A menagerie of colorful tents had been erected in Sienna’s Piazza del Campo in anticipation of the infanta’s arrival. Frederick was excited. He was thirty-seven and just entering his prime. As King of Germany, he held onto a small but vital grip on Europe. Now it was time to consolidate his imminent authority. The vibrant eighteen-year-old that would arrive any minute was the key to it. He’d never met her but her considerable dowry would release him from his debt and the prospect of many years of children brought thoughts of real certitude.
A horn sounded. She’d arrived! Frederick nearly fell into the Fonte Gaia as he whirled to take his first glimpse into the future.
It was a large entourage that made its way from a shady alley on the west side of the plaza, much larger than he’d expected, obviously very costly. He snapped his tongue in disapproval.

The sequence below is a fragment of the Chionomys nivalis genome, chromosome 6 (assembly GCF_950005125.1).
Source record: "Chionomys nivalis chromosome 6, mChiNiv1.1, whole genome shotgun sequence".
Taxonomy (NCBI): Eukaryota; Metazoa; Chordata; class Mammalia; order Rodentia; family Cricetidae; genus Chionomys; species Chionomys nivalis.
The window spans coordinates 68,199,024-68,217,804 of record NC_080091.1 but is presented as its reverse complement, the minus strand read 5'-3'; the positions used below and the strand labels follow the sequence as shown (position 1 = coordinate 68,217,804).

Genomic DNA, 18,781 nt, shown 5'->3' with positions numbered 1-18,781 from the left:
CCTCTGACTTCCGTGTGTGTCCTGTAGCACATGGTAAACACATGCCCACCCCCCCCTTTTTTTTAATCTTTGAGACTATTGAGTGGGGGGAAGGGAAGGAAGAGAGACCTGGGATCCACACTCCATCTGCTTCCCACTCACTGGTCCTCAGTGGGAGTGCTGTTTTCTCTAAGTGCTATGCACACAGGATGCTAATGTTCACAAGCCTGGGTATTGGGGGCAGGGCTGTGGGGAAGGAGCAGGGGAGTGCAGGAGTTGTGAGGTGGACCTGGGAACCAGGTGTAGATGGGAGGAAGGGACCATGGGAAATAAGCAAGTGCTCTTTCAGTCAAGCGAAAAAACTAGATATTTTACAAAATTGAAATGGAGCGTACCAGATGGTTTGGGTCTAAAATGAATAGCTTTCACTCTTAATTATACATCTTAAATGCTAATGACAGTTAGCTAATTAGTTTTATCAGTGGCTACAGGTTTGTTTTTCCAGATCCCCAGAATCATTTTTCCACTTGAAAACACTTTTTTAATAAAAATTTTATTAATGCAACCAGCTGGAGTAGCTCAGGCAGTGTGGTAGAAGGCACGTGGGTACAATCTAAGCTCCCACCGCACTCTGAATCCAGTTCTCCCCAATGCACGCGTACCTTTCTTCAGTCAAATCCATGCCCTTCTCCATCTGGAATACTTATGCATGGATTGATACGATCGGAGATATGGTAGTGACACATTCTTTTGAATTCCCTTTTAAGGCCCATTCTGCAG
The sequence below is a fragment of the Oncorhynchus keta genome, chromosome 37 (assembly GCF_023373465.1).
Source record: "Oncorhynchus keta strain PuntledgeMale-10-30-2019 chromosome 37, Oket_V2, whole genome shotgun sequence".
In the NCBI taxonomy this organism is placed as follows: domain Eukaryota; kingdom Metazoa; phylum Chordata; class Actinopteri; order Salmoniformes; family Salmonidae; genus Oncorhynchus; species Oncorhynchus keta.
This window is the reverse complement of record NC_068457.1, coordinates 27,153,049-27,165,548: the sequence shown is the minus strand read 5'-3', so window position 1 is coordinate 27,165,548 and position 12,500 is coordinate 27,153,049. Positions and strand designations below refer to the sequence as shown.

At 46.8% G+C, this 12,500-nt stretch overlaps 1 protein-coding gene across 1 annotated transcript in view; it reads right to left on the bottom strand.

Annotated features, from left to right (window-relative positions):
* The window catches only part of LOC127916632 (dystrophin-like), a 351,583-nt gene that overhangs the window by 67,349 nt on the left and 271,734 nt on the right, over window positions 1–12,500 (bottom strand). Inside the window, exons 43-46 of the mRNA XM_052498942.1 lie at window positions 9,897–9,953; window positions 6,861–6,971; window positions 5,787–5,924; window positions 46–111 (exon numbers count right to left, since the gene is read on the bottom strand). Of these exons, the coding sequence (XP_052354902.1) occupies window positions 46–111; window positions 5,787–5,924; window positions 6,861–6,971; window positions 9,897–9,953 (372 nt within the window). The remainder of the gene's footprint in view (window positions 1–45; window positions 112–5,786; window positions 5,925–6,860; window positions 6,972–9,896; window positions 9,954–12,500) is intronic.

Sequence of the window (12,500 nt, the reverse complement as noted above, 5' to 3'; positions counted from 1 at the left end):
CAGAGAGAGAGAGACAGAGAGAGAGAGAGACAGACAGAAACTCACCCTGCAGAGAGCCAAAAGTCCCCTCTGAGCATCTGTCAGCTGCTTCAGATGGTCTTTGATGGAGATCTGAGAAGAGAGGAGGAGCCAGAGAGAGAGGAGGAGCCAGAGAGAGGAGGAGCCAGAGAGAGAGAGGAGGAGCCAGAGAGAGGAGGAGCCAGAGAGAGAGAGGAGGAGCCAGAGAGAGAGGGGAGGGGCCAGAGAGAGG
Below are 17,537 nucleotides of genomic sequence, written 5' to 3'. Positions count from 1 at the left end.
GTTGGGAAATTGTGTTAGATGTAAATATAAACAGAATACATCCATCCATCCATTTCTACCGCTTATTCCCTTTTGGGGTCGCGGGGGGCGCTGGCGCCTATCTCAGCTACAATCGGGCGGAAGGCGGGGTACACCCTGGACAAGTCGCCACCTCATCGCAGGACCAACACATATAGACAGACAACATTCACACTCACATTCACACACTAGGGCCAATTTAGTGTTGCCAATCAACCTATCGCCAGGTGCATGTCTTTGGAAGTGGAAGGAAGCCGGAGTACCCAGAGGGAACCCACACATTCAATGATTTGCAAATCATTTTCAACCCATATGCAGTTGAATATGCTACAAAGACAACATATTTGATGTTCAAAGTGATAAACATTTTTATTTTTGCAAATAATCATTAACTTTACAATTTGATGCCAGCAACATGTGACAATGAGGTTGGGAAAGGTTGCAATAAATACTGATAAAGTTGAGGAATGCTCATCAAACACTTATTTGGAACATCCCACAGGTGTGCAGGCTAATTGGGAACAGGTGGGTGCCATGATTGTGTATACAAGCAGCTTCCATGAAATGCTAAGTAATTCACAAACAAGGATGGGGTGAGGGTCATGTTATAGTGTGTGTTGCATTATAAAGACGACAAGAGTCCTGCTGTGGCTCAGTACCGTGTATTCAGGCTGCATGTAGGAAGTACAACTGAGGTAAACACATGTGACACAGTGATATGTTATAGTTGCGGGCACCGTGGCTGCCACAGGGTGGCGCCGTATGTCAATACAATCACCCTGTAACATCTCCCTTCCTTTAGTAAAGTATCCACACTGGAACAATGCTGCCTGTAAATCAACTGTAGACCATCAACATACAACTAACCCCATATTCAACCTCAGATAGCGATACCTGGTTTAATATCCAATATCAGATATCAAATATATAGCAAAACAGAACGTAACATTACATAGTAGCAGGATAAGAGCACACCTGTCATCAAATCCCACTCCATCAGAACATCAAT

“They’ll have to go, after the wedding,” he whispered to his aide.
When the princess gingerly stepped from her carriage, Frederick tried hard to conceal his concern.
“She’s very beautiful, indeed... but her hips... she seems rather thin, will she withstand bearing my heirs?”
Despite the differences between them, differences which occupied every nook of their mismatched lives, Frederick III and Eleanor of Portugal were married on March 16, 1452, and three days later, crowned Holy Roman Emperor and Empress. Eleanor would prove more than able in producing children and Frederick’s dreams became cemented in history – so that by the end of his life, he saw fit to inscribe on all the buildings in his empire the motto, “Alles Erdreich ist Oesterreich untertan.”
The Habsburg dynasty would endure into the 20th century, though more likely because of its other motto: "Let others wage wars, but you, happy Austria, shall marry."